Asian stocks rose on Wednesday as investors cheered a manufacturing rebound in China and stronger-than-expected growth in Australia, while the yen inched up toward a 15-year peak against the dollar.
Asian stocks shrugged off a flat lead from Wall Street, reflecting belief that Asia's economic recovery could hold up relatively well compared to the United States, which faces the possibility of a double-dip recession.
China's official purchasing managers' index rose to 51.7 in August from a 17-month low of 51.2 in July, while Australia's economy grew a stronger-than-expected 1.2 percent in the second quarter.
The MSCI index of Asia Pacific stocks outside Japan rose 1 percent (.MIAPJ0000PUS), led by commodity-related shares due to optimism about Chinese.
|A woman walks past a stock index board outside a brokerage in Tokyo August 31, 2010|
Japan's Nikkei average (.N225) hit a 16-month low in early trade, undermined by the stronger yen, but later reversed course. Seoul shares gained 0.9 percent as large-cap technology stocks such as Samsung Electronics (005930.KS) bounced.
"The market is still concerned about the global recovery momentum, but based on fundamentals, some funds will flock from developed countries to Asia," said Daniel Chan, chief economist and wealth management strategist BWC Capital Markets in Hong Kong.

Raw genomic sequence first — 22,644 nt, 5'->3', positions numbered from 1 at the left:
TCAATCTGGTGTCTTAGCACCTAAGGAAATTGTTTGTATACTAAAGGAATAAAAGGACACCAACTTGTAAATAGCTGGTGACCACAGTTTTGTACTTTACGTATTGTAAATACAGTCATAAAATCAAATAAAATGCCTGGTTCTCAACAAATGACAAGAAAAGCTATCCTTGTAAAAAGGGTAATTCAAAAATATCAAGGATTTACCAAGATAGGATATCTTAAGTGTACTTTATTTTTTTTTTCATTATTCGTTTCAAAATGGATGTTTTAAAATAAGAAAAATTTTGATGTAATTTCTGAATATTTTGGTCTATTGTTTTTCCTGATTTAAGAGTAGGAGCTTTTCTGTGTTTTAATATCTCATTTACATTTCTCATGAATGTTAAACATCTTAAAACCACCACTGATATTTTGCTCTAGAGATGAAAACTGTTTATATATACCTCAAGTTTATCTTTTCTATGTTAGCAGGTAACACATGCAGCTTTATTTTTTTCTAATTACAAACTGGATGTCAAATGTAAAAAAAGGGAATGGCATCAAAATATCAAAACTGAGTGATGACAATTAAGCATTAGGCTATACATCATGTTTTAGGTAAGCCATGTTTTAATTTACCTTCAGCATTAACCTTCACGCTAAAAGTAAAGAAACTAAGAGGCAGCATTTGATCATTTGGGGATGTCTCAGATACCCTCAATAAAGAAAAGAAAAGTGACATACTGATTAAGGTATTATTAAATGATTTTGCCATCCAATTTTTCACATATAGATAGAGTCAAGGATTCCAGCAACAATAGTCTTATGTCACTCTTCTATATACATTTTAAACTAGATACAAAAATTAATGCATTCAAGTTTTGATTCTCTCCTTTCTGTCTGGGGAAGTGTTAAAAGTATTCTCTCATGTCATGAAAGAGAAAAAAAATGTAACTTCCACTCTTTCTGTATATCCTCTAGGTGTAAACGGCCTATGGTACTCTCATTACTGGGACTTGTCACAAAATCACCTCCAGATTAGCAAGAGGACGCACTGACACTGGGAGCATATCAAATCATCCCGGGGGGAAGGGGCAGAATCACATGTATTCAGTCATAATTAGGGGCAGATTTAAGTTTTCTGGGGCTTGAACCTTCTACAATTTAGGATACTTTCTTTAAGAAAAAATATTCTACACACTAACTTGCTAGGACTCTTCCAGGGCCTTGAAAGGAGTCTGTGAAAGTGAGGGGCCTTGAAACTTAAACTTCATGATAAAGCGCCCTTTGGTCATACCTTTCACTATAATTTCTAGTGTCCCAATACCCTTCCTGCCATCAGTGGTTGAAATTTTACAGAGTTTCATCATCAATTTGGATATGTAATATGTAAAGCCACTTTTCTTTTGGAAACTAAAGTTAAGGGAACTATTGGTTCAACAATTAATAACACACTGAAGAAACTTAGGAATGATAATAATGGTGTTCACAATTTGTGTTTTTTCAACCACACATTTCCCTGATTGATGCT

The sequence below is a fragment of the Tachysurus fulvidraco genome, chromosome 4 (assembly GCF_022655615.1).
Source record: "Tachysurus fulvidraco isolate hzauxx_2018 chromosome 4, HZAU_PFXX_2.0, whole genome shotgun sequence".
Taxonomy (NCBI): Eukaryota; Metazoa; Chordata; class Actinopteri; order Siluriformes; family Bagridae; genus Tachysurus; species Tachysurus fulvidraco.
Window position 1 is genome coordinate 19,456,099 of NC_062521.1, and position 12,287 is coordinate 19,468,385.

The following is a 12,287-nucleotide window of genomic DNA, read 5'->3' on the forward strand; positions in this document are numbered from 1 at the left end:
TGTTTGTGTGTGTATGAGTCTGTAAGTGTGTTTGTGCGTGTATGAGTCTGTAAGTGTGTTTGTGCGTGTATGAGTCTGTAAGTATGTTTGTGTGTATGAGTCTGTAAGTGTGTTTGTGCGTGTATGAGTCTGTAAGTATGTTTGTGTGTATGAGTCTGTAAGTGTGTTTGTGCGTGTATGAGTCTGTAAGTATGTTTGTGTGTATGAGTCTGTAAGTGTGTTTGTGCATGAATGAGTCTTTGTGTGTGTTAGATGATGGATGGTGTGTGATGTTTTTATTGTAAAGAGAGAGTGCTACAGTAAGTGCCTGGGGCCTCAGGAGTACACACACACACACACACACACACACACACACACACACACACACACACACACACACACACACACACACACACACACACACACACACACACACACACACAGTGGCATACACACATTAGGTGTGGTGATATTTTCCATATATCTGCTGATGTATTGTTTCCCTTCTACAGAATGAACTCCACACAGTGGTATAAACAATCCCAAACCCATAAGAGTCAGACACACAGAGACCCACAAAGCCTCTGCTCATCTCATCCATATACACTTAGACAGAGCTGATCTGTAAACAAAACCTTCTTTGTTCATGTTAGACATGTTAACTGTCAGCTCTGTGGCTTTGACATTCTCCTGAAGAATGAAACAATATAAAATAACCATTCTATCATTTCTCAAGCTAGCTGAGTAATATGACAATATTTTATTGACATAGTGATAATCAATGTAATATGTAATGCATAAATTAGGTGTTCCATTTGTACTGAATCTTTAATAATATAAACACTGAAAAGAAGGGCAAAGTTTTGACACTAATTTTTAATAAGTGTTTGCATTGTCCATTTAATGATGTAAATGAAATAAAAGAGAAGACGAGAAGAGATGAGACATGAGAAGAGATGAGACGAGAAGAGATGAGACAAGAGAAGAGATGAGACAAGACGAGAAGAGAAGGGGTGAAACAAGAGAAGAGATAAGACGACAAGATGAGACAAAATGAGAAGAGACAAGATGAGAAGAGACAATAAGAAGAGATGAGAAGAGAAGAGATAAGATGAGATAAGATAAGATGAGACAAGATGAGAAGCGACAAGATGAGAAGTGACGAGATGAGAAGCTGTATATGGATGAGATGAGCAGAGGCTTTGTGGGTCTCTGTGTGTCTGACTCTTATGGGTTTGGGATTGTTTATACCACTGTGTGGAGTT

Overnight, both the Dow Jones industrial average (.DJI) and the Standard & Poor's 500 Index (.SPX) ended virtually flat as fears grew about a double-dip U.S. recession.
Investors also scrambled to buy safe U.S. Treasury debt. Yields on benchmark 10-year Treasuries recorded their largest monthly drop since late 2008, when markets were reeling from the Lehman Brothers collapse.
The Australian dollar rose 0.5 percent against the U.S. currency as strong growth revived the risk of a further rise in interest rates [nSGE67U0L3]. Against the yen, the Aussie climbed 0.8 percent.
The yen edged up toward a 15-year peak against the dollar, having shrugged off this week's monetary easing by the Bank of Japan and shifting the focus to whether Japan will intervene.
A sharp drop in dollar/yen, such as 1 to 2 percent or more in a single day toward the 80-yen level and below, is seen as the most likely scenario that would prompt Japan to stick its neck out and buy dollars.
But others expect yen-selling intervention soon.
Gold prices shed $3.24 to $1,245.75 an ounce after hitting a two-month high of $1,249.90 on Tuesday due to the uncertain economic outlook.
Crude gained 26 cents to $72.18 a barrel after tumbling 3.7 percent the previous day on signs U.S. stockpiles rose further last week and prospects of bad weather to suppress demand at the end of the driving season.